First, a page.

At the time they want to revitalize the retail, the publishing, everything in SNP.

    And he was pumping petrol, I was pumping petrol, hey, Kenny! Hey, hi! Name card, name card. You're Popular, right? Name card.

    And he was thinking I was Popular in the first round. Because he didn't keep up with my... Yeah, career. Okay, I get it. Next day, his secretary called me.

    Mr. Chan! Yeah? Oh, this Mr... He's calling and he wants to have an appointment with you. Okay, so I was offered Group General Manager S& P, which comprises three divisions.

    One division covers trade publishing, one division covers educational publishing, and one division covers e publishing. And on top of all that, there's logistics as well, and there's a side project of revitalizing EPB bookshops. Because at the time, EPB bookshops were on the down and out.

    And another project which is to launch e platform for retail. As if I don't have enough to do, right?

    Ling Yah: You said yes. , Popular was 1987 to 1999. Yeah.

    Kenny Chan: So in the short span of time, with two hours sleep every day, I managed to do all that. Fun times again.

    Revitalizing, on top of that, that was the first year where Ministry of Education launched open market for textbooks.

    Meaning, in the past, if the textbooks for a certain level, for a certain subject, is given to a publisher, you'll get the whole cohort, which is 30 to 40 thousand of that level.

    Let's say secondary one, that's 35, 40 thousand. So all that will be yours. But now it's open tender. It's open, meaning that you may not get anything. Your books can get approved, but you may not get any, because it's up to the individual schools to buy whatever they want. So it was very tough.

    Especially when you do textbook, you have to do Tamil. Malay, Chinese, English. For economies of scale, definitely Chinese and English would be the one. So the other two languages would be like, heavily subsidized by the publisher. Even the price is very heavily controlled by MOE for textbooks.

    Unlike in Hong Kong, where the price is set by the market. Because the publisher needs to make money. In Singapore's case, it's a very tough call.

    On top of all this, I was chairman of the educational publishers and all kind of funny things, doing a lot of things. And also helping to launch the e books, which we did very successfully.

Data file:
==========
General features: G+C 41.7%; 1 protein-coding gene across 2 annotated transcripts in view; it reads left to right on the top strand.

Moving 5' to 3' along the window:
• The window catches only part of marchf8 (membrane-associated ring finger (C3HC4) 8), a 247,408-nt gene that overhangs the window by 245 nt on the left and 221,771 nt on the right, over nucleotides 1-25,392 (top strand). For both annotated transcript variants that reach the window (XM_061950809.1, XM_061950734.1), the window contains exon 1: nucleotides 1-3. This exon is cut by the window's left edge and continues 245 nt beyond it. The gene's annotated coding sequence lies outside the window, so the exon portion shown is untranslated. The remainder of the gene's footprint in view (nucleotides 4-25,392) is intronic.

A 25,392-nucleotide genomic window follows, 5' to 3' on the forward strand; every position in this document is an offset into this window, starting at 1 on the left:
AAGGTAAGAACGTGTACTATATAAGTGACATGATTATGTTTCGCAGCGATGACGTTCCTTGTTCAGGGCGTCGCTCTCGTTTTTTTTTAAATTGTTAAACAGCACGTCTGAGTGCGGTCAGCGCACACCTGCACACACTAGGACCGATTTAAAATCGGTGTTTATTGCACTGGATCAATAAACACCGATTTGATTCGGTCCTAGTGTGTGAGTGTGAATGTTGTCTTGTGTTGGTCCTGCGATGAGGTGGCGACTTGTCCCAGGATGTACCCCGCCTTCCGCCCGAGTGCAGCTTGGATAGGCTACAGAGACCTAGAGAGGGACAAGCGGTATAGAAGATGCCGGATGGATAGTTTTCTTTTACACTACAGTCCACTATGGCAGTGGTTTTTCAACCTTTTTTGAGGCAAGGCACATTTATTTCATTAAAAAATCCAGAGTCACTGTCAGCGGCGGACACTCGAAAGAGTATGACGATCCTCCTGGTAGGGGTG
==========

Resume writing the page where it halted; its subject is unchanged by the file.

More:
We didn't lose money. Our competitor lost millions, but we didn't lose money. ... I'm a taskmaster. I use the same manpower. Because I say, hey, this is the future, you gotta learn about it. Let's all go in together. I also not getting extra money for this. So we all went in.

    Ling Yah: Another guest is Arthur Kiong. Now, Arthur is very interesting because he failed his A levels. And his dad said, you made your bed, you have to lie in it. And so he ended up hawking sleeping products on the streets. Then overnight, he became a celebrity DJ. And then he gave it all up to become a greeter at Prego, the restaurant.

    Because he didn't think that he could see himself in the entertainment industry forever. And from there, he grew to become the CEO of one of the biggest, if not the biggest, Singapore hospitality brand, Far East Hospitality. And this is a snippet from Arthur.

    Ling Yah: What I've noticed is that you've gone to so many different hotel chains in different countries as well. Was there an idea in your head of, this is all the places I want to go to get experience or was it just whatever door opens that seems interesting?

    Arthur Kiong: Oh no, it was very deliberate. I wanted to architect my resume.

    Ling Yah: Yes, you've said that before.

    Arthur Kiong: If you want to architect your resume, you have to say that you know, what would I require as my next step in order to build my resume. You want to be in the driving seat of building your resume, because people, when they look at your resume, it must tell a consistent story.